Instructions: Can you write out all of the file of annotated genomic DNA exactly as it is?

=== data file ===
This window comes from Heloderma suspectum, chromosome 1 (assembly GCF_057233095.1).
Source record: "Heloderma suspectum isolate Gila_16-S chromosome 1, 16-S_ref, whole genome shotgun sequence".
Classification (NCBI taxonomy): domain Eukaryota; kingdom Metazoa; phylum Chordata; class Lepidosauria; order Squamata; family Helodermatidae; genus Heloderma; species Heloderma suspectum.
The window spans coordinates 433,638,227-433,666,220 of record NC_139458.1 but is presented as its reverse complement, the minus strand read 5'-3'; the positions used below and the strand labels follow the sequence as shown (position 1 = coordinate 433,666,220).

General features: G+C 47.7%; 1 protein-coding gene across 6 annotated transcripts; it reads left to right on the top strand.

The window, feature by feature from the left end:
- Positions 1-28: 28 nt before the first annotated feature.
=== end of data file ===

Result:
This window comes from Heloderma suspectum, chromosome 1 (assembly GCF_057233095.1).
Source record: "Heloderma suspectum isolate Gila_16-S chromosome 1, 16-S_ref, whole genome shotgun sequence".
Classification (NCBI taxonomy): domain Eukaryota; kingdom Metazoa; phylum Chordata; class Lepidosauria; order Squamata; family Helodermatidae; genus Heloderma; species Heloderma suspectum.
The window spans coordinates 433,638,227-433,666,220 of record NC_139458.1 but is presented as its reverse complement, the minus strand read 5'-3'; the positions used below and the strand labels follow the sequence as shown (position 1 = coordinate 433,666,220).

General features: G+C 47.7%; 1 protein-coding gene across 6 annotated transcripts; it reads left to right on the top strand.

The window, feature by feature from the left end:
- Positions 1-28: 28 nt before the first annotated feature.